Sermon: Eighteenth Sunday in Ordinary Time, Year A
Texts: Isaiah 55:1-3; Romans 8:35 37-39; Matthew 14: 13-21
In the name of the +Father, and of the Son, and of the Holy Spirit. Amen.
Returning to the parish this week feels a little like a momentary pause on a whistlestop tour of the world.
As you know, I have just spent the last week standing in the rain in a field in Sussex with two hundred young people, surrounded by all manner of computer, video and public address equipment on the Chichester Diocese Summer Camp.
I don’t know what it is about the names of these camps, but their names often seems to be a portent of the weather we are to expect: I recall that “Hot and Steamy – getting fit for God” was in a heatwave and that “Wind of Change” broke tents and blew away small children. I am fearing the worst when someone suggests a future one should be called “Our God reigns” (r-e-i-g-n-s) lest it be mistaken for “r-a-i-n-s”
Sadly the weather was quite wet, but although sleeping bags may have been dampened, spirits were not, as parishes gathered with their young people to worship God, to learn the good news, and to go deeper in faith. The theme was “we’re all going on a Summer Holiday” and enabled us to consider the needs of the world, extending the ‘Make Poverty History’ campaign, even having a Make Poverty History song based on the recent hit song “Show me the way to Amarillo” which if I had enough time to give Miss Warren notice, I was going to get us to sing… maybe later in the Summer!
It would seem therefore appropriate in the light of today’s scriptures, where we hear of the feeding of the five thousand. Just as those who gathered in Christ’s presence to be fed, so we gathered to be fed by Holy Scripture. Challenging Scriptures which call us to a life that deals with difficult issues and does not shy away from them but reflects them through the life and teachings of Our risen Saviour. We heard of South America, of Sri Lanka, of homelessness projects in Worthing, and directly from a group which had returned from an IDWAL link with the Cameroon only 24 hours previously.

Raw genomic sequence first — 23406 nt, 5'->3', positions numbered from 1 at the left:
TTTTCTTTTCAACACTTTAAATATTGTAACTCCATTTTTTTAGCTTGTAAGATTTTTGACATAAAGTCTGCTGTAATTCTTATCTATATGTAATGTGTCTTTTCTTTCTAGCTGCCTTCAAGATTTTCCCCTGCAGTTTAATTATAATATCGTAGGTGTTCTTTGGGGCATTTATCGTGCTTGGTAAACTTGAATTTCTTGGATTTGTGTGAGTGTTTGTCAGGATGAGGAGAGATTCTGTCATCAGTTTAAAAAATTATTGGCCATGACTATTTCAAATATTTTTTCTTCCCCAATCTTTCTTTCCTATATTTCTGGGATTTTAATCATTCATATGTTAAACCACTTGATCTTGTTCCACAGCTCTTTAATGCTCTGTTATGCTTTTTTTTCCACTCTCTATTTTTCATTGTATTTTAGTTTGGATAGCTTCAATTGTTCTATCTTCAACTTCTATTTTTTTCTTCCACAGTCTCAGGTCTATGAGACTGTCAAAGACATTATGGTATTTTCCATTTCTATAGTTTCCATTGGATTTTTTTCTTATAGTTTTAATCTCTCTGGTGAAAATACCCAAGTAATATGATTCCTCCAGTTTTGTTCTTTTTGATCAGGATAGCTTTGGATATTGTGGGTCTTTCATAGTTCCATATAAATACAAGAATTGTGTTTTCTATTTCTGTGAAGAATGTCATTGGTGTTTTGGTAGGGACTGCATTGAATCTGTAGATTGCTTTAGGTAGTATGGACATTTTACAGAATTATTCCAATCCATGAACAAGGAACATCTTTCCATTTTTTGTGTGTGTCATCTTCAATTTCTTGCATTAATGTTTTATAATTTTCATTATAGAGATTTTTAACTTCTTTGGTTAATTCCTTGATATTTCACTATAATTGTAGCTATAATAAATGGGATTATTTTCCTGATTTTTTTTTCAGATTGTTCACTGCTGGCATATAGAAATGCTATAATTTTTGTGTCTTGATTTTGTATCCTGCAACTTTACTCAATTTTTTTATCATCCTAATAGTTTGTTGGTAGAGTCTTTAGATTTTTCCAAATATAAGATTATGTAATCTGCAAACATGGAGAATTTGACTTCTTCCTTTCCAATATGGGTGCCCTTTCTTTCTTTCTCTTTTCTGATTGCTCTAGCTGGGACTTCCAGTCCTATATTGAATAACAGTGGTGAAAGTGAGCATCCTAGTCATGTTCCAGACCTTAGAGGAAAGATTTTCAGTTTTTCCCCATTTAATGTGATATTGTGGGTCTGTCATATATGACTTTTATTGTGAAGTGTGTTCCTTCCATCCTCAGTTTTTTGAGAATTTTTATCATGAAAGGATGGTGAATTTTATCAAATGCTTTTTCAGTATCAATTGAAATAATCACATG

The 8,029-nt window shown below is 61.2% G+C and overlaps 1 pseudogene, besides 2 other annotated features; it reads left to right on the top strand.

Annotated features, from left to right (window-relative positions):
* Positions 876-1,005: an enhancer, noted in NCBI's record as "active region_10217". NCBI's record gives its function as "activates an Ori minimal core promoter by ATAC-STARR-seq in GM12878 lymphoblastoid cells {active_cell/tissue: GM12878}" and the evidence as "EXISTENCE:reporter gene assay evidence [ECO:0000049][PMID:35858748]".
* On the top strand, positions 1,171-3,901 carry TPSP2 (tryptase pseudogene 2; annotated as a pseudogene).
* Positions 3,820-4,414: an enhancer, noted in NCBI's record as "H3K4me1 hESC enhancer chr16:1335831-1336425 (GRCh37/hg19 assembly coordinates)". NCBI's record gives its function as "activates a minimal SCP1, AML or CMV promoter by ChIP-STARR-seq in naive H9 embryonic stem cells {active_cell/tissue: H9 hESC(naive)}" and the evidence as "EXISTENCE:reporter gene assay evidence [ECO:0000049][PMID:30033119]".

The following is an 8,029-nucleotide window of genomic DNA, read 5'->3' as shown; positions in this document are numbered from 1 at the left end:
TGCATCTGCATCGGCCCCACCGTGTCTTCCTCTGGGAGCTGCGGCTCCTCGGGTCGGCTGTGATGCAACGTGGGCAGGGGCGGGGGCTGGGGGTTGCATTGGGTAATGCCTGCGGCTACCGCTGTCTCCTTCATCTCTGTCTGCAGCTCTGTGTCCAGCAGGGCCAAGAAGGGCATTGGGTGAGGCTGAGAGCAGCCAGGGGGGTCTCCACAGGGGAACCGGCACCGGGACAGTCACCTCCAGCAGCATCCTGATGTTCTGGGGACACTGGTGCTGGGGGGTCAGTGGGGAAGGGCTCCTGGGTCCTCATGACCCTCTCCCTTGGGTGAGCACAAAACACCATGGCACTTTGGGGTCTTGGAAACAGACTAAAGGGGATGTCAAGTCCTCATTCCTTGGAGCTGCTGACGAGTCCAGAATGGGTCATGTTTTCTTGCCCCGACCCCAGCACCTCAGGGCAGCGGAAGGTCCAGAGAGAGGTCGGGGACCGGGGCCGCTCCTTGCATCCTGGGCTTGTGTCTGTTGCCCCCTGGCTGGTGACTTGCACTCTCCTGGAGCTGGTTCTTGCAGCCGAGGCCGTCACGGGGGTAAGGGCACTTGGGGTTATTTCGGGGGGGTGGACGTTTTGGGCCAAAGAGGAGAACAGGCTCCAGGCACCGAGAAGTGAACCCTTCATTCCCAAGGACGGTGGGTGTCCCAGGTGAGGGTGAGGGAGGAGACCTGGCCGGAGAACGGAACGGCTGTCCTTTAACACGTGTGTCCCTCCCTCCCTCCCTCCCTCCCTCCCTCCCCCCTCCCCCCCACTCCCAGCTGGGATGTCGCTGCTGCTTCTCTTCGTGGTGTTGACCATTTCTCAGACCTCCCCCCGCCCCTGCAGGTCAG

Just as those who gathered in Christ’s presence to be fed, so we gathered to be fed by the Eucharist. The capacity of young people to be open to God through sacramental worship is truly invigorating – approaching the altar in awe and wonder. I have very vivid memories this year of a meditation written by one of the young people about being on a desert island and reflecting on the stars and the wonders of God’s creation – everyone was given a squirt of suncream to smell and encouraged to lie flat on the floor of a darkened marquee. We experienced worship that at times was transformative.
Just as those who gathered in Christ’s presence to be fed, so we gathered to be fed by fellowship: waking alongside young people in their journey of faith and seeing them deepen their experience of the divine. We need to recognise that we as adults also need to be fed and to learn and one of the reasons I find work with young people so stimulating is that I learn so much from them: profound insights on faith at times coming from fourteen-year-olds – seeing teenagers engaging with God in ways which adults have had beaten out of them – of meeting the challenge of living the Christian life head-on in School, College or University which we as adults never have to deal with – never think that just because a person may be young in years they might be less of a Christian than you who have been to Church all your life – for sometimes we encounter young people with more of a sense of awe and reverence than I have encountered in many adults. I will never forget the words of one young person “people think that I can’t be a real Christian because I am young”. I wonder if they said the same thing about John Mark, the writer of the second Gospel, or Timothy, the Bishop of Ephesus to whom Paul wrote two letters…
I move this afternoon from one event to another, as I prepare to take part in the National Youth Pilgrimage to Walsingham, to an even bigger event for young people from all across the country, nearly a thousand young Christians in this small Norfolk village. You may feel a twinge of resentment from here, losing your priest for these weekends, when perhaps he should be here in his own parish, but I ask of you for understanding and the need to see the wider picture, for these events provide a wonderful opportunity to reach out to so many young people, in ways and means and using resources which alone we cannot possibly hope to achieve; so I prayerfully ask you to support my work in these areas.
This year, only a small number of our young people have had the opportunity to come on one of these events: Liam, Emma and Laura; but next year I hope that more will be able to come, to share, to be fed by Scripture, by worship, by the sacraments and by the fellowship of being with other young Christians.
It was tremendous fun, it is always tremendous fun, hard work for those leading it, but fun, and it can only be supported by you – by your prayers and your commitment to allowing me to minister to this wider congregation.
Planning is already starting for next year, so let us share in the rich harvest which comes from this, let us sit together, young and old, like the five thousand and be fed by Our Lord Jesus Christ.